738 F2d 1038 Financial Institution Employees of America Local No Chartered by United Food and Commercial Workers International Union v. National Labor Relations Board

738 F.2d 1038

117 L.R.R.M. (BNA) 2139, 101 Lab.Cas. P 11,123

Seattle-First National Bank, Intervenor.

C.A. No. 83-7785.

United States Court of Appeals,
Ninth Circuit.

Submitted May 7, 1984.
Decided July 24, 1984.

Edward Wendel, United Food and Commercial Workers International Union, Washington, D.C., for petitioner.

Elliott Moore, Deputy Assoc. Gen. Counsel, N.L.R.B., Washington, D.C., for respondents.

On Petition for Review of Order of The National Labor Relations Board*.

Before SNEED and FLETCHER, Circuit Judges and JAMESON,** district judge.


view counter

Financial Institution Employees of America, Local No. 1182, chartered by United States Food and Commercial Workers Union, AFL-CIO (the Union) has petitioned for review of a supplemental order of the National Labor Relations Board dismissing the Union's complaint of alleged violations by the Seattle-First National Bank, Intervenor, of Section 8(a)(5) and (1) of the National Labor Relations Act as amended, 29 U.S.C. Sec. 158(a)(1) (1982). We deny the petition for review.

I. Prior Proceedings


The initial decision of the Board found that the Bank had violated Section 8(a)(5) and (1) by failing to bargain in good faith and by implementing portions of its last offer before reaching a valid impasse. This court in Seattle First National Bank v. NLRB, 638 F.2d 1221 (9th Cir.1981), found that the Board had improperly relied exclusively on inferences drawn from specific contract proposals. The Court denied enforcement of the Board's order and remanded to the Board to re-examine the record "to determine whether the record as a whole, including the course of negotiations as well as the contract proposals, supports a finding of bad faith." The court also directed the Board, if on remand it found that the Bank did bargain in good faith, to address the question of whether an impasse was reached before the unilateral change in wages and working conditions.1


The Board reconsidered its decision in light of the entire record, statements of position of the parties, and this court's remand. The Board then dismissed the complaint in its entirety, finding that (1) the Bank did not bargain in bad faith, and (2) the parties reached a valid impasse in negotiations, justifying the Bank's implementation of its final offer.

II. Petitioner's Contentions


All parties recognize that the Board's findings must be accepted as conclusive if supported by substantial evidence on the record considered as a whole. 29 U.S.C. Sec. 160(e) (1982); Universal Camera Corp. v. NLRB, 340 U.S. 474, 477, 71 S.Ct. 456, 459, 95 L.Ed. 456 (1951); NLRB v. Vista Hill Foundation, 639 F.2d 479, 483 (9th Cir.1980). The petitioner Union contends that the following findings of the Board are contrary to the evidence or based upon a misrepresentation of the record:


(1) the Board's finding that the Bank's delay in providing information to the Union prior to negotiations was not evidence of bad faith;


(2) the Board's failure to find bad faith on the part of the Bank in failing to provide information to which the Union was entitled;


(3) the Board's finding that the Bank did not impose an impossible deadline for acceptance of its final offer; and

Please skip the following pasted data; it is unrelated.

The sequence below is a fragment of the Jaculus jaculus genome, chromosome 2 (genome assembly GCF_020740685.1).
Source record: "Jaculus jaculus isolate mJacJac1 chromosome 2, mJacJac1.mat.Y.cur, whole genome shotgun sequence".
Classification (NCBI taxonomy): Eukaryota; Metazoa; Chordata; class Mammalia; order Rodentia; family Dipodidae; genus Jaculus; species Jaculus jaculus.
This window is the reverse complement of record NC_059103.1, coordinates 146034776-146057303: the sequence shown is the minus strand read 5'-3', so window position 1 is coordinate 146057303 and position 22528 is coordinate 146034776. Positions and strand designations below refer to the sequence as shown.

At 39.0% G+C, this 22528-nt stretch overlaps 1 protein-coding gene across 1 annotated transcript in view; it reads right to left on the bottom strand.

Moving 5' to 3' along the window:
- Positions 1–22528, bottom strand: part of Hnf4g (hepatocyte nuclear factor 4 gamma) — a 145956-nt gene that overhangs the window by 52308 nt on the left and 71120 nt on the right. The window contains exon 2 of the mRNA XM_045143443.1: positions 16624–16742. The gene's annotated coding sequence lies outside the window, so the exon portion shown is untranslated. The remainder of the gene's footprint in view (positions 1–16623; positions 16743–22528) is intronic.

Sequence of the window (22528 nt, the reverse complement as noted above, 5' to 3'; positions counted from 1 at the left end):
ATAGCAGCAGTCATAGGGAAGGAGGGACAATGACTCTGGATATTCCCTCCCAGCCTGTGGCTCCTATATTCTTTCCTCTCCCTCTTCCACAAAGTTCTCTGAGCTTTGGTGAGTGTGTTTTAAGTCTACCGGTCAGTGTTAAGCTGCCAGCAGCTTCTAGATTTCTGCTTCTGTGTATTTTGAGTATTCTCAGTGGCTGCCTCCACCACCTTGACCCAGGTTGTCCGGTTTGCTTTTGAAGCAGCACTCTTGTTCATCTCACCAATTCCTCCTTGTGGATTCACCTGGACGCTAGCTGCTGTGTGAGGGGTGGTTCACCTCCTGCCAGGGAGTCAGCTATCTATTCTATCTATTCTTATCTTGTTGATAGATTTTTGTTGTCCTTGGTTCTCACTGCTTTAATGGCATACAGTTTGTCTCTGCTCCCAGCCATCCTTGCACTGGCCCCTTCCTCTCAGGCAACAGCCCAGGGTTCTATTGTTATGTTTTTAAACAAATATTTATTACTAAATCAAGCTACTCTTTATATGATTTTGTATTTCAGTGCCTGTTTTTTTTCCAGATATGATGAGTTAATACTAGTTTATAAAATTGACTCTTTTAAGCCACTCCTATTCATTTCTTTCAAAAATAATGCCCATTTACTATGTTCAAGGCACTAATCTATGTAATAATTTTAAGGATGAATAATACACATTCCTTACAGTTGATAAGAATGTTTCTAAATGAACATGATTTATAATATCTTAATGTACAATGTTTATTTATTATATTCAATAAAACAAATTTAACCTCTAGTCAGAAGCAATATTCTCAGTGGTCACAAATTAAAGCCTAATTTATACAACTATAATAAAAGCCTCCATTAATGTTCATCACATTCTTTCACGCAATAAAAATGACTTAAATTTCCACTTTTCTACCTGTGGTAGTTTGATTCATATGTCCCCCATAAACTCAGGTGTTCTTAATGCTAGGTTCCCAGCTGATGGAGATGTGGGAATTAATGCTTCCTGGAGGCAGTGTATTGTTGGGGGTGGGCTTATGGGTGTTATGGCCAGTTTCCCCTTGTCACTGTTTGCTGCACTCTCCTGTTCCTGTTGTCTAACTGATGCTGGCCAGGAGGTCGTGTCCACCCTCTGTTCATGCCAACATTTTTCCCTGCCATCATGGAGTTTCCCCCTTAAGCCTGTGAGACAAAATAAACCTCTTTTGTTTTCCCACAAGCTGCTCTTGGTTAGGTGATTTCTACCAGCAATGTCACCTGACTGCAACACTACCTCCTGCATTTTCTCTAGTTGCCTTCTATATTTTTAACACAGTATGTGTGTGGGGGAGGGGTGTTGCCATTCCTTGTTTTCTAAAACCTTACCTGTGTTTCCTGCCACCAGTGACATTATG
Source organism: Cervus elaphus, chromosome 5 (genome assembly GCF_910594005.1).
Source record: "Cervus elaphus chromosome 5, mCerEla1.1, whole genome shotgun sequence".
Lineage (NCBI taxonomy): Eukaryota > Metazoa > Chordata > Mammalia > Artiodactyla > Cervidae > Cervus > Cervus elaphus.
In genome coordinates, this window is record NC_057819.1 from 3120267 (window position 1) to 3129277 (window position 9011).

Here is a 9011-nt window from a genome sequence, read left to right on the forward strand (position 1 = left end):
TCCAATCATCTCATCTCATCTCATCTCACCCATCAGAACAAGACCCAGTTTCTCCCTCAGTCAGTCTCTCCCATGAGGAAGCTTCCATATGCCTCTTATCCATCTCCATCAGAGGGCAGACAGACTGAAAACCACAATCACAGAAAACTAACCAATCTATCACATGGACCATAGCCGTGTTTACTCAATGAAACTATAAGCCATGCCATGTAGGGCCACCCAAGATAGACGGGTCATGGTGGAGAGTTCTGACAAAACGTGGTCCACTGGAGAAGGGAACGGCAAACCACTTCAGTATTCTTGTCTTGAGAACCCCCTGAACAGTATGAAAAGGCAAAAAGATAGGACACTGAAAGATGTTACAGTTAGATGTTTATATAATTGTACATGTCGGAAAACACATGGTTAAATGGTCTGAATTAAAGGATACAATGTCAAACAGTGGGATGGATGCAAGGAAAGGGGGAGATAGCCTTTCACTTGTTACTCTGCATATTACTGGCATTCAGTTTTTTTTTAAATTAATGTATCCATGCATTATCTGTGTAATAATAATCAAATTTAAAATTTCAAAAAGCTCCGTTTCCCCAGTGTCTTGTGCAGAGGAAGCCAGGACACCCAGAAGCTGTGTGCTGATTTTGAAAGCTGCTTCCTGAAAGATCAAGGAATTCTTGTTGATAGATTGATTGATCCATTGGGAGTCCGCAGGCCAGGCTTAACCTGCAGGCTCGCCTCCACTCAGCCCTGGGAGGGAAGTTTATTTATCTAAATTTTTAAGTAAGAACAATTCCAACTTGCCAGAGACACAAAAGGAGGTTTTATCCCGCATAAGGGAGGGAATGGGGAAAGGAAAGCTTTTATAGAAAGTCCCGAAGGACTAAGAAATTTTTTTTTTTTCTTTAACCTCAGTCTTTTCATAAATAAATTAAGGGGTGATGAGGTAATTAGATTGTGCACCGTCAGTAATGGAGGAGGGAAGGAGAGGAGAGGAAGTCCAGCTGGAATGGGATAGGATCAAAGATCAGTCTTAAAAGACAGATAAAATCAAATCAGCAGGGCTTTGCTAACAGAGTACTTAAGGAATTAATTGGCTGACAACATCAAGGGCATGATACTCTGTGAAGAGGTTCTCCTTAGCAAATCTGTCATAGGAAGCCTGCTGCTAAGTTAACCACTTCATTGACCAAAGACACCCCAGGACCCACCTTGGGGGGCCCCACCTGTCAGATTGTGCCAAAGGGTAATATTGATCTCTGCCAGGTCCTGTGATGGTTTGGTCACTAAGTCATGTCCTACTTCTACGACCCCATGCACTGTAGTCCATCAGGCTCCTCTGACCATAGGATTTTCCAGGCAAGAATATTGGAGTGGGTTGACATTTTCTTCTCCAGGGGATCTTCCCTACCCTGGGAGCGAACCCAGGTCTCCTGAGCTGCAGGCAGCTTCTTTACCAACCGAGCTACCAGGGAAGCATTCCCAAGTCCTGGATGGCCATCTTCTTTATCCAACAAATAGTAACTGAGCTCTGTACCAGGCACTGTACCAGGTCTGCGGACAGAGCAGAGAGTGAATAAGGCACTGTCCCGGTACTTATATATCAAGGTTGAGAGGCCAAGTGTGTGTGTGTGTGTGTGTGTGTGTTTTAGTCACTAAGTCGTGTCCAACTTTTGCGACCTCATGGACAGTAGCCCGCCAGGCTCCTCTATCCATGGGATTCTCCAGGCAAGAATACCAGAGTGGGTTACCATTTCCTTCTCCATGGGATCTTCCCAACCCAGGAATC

view counter

(4) the Board's finding that the Bank did not unilaterally implement its contract proposal without benefit of a valid impasse.


III. Bank's Delay in Providing Information to Union Prior to



The Union argues that "the Bank engaged in unconscionable delays in supplying information...." The Board concluded:


The initial delay in providing the information is suspect; however, under the circumstances of this case we do not draw an inference of bad faith. We especially note that the Union expanded its request on 6 December, and that the Respondent agreed to a target date and, apparently in good faith, informed the Union when it became aware that it would not be able to meet the target date and the reason therefor. The Union did receive the information and it was prepared 2 months before the first bargaining session. Additionally, while an exchange of letters in early December indicates "posturing" by both parties, on 4 January 1977 the Union asked for more information and the Respondent by letter dated 5 January agreed to provide the information and did so on 12 January. Similarly on 18 January the Respondent replied to a request dated 17 January and the information was supplied in early February. Based on the foregoing we cannot say that the Respondent's conduct in this regard evidenced bad faith.


While the delay was substantial, the Bank offered a reasonable explanation and there was no evidence that the delay was a mere "cover-up" to "frustrate the Union's request." See Emeryville Research Center v. NLRB, 441 F.2d 880 (9th Cir.1971). Moreover, the Union itself contributed to the delay.


While different inferences may be drawn from the facts, most of which are undisputed, we are satisfied from our review of the history of the negotiations that there was substantial evidence to support the Board's finding that the Bank's delay did not constitute a failure to bargain in good faith.


IV. Bank's Failure to Continue Supplying Employee Status



The second incident urged by the Union as evidence of bad faith bargaining by the Bank is the Bank's decision in November, 1977 to stop providing the Union with employee status reports. The contract required the Bank to furnish the Union with monthly reports. Before the contract expired on July 31, 1977, the parties agreed to extend it indefinitely subject to termination on 10 days notice by either party. On October 20 the Bank presented its last and final offer together with notice terminating the contract on November 1. Consequently, after November 1, the Bank stopped supplying the employee status reports. The Union protested the decision on December 9, 1977 and on January 4, 1978 asserted that the information contained in the reports was necessary to negotiations. The following day the Bank agreed to furnish the information and shortly thereafter did provide most of the data contained in the status reports. The Bank also billed the Union for $67, the cost of producing the reports. The Union then claimed the information was incomplete in several particulars and requested complete reports. The Bank complied in early February and did not bill the Union further.